Tag Archives: Feminism

Give us shelter: why new DV funding isn’t anywhere near enough

27 Sep



The Turnbull government’s announcement last week of $100 million worth of funding to address domestic violence is better than than silence, and goes to some small way towards acknowledging the enormous problem this country has with male violence against women.

But what it does not do, and for this appalling omission the government should be unrelentingly and loudly pilloried, is fund the urgent immediate need for frontline services such as refuges and community legal centres, both of which are a woman’s first stop when she’s forced to flee a dangerous domestic situation.

What this says to me is that safe, secure, un-threatened people such as politicians have absolutely no idea what it is like to be in a situation of  such extreme danger that you have to flee, or risk injury or death to yourself and your children by staying.

And flee to where, exactly?

Not only do these fortunate politicians have no idea what this situation feels like, they apparently don’t care. Neither do have they the imagination to picture such a scene, and how they might feel in it.

Legal services are outraged at Minister for Women Michaelia Cash’s apparent spin on funding cuts that will directly affect women suffering domestic violence, and will see the centres in dire financial straits by 2017.

If politicians had the capacity to imagine themselves in such a situation, they would perhaps begin to understand that providing refuges for women and children must be the first priority in any plan to end family violence, in conjunction with some of the other options funding currently covers.

As I write this and as you read it, there will be women, alone or with their children, trying to get out of a house which is not a safe environment for them because it’s inhabited by a violent male intent on doing them harm. They need somewhere to go. Right now.

This ought not to be a difficult situation for a government to remedy. Providing funding for women’s refuges and legal centres is not going to break the budget. Yet, after decades of feminist activism we are going backwards: closing refuges, threatening the funding of community legal centres, handing over the refuges that remain to religious organisations who have little or no experience with the repercussions of domestic violence, and whose workers are primarily trained to deal with homelessness, not specifically with traumatised women and children fleeing abuse.

Solutions to domestic violence can’t be a one size fits all. Some women will be able to stay in their homes. Others will absolutely not. The period when a woman attempts to leave an abusive situation is well-recognised as the most dangerous for her, and for children involved. It is when she is most likely to be murdered, or severely injured, as the perpetrator’s rage escalates at the prospect of abandonment, and loss of control over his partner. Nothing will help in such situations if first-off, the woman has nowhere to go.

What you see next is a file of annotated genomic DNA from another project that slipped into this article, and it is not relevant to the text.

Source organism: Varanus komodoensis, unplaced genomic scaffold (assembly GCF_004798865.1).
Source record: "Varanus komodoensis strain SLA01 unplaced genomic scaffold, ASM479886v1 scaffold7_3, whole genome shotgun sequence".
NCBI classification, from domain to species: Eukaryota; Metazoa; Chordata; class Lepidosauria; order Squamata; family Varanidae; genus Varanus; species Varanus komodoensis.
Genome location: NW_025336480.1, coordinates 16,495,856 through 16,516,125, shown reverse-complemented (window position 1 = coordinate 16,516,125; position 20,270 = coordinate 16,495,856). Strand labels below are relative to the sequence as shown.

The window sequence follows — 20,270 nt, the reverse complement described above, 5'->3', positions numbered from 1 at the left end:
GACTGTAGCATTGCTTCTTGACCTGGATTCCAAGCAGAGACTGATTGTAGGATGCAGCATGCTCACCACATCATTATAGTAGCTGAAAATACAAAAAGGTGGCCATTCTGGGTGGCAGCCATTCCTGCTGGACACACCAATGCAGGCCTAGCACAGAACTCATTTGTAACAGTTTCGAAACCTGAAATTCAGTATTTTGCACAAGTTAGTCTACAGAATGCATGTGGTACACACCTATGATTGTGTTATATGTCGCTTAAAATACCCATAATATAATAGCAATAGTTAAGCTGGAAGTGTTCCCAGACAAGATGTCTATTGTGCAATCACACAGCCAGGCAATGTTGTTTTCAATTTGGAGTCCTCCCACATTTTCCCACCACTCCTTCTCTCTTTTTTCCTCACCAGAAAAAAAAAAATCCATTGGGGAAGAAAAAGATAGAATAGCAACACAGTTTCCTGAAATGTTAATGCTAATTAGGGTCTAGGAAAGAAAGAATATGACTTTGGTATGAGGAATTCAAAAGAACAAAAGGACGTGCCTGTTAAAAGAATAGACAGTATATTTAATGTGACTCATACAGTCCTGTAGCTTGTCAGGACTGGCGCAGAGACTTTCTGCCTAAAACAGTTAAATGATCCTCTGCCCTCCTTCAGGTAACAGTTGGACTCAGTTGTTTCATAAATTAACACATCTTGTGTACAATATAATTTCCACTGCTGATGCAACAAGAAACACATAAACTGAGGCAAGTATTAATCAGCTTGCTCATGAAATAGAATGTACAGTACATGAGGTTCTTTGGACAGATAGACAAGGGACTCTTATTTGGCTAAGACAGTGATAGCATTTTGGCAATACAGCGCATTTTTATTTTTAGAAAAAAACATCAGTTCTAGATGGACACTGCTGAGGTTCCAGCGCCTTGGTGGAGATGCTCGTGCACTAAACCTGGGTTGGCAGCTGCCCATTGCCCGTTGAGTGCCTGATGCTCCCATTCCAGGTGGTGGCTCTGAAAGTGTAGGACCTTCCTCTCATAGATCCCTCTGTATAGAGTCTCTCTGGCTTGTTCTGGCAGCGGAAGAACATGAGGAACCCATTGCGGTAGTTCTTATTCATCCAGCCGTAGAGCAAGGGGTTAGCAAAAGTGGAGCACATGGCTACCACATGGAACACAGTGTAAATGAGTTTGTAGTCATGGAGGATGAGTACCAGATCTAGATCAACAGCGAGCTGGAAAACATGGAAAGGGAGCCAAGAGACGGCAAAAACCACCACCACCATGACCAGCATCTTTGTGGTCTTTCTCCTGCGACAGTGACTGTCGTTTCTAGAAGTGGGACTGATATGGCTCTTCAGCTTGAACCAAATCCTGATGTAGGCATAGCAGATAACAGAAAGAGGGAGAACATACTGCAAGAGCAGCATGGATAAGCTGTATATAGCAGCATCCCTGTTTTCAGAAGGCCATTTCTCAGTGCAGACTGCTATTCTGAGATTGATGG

This is not complicated. Why will politicians not act to save women’s lives in the most pressing, the most obvious way, by adequately funding and staffing refuges and legal centres for the increasing numbers of women and children who have to get out, and have no place to which they can flee?

Credlin: It’s not me it’s them

23 Sep
I'm more powerful than you & don't you forget it Julie

I’m more powerful than you & don’t you forget it Julie


There’s a point in just about any desirable human characteristic when it can tip over into pathology, and self-confidence is no exception.

Former Prime Minister Tony Abbott’s Chief of Staff, Peta Credlin (otherwise known as the Horsewoman of the Apocalypse) has spoken publicly for the first time since the powerful couple were ousted by their party a few days ago.

The ousting was, Ms Credlin insisted at a Women’s Weekly woman of the future event, caused by the “tripe and bile” of a media fed anonymous commentary by despicable persons who leaked.

The double ousting can be seen, I suppose, as evidence that the voice of Murdoch’s Newscorpse, otherwise known as the LNP Weekly, was drowned out by other voices to a degree sufficient enough to persuade the Liberal party to dump its leader. These other voices are, no doubt, the “tripe and bile” to which Ms Credlin refers.

Let us take a moment to reflect on the Murdoch rags and their global standard of journalism, shall we? Just for perspective.

As examples of individuals promoted beyond their merit (defined as not up to dealing with her) Ms Credlin cites  Cabinet Minsters and journalists, who should not, she states, be in their jobs at all if they are intimidated by a Chief of Staff.

Ms Credlin also stated that she had got the opposition into government:

If I was a guy I wouldn’t be bossy, I would be strong. If I was a guy I wouldn’t be a micro-manager, I would be across the detail,” she said.

“If I wasn’t strong, determined, controlling – and got them into Government from Opposition, I might add – I would be weak and not up to it and would have to go and be replaced.

As in all the best spin, there’s elements of truth in Credlin’s assessment of herself, and only the most naive would deny she is as subject to sexist character analysis as are the rest of our gender. Be that as it may, like her former boss Credlin’s strongest message is that she is beyond criticism, indeed she cannot and will not take criticism. In other words, I’m totally OK, you most certainly are not.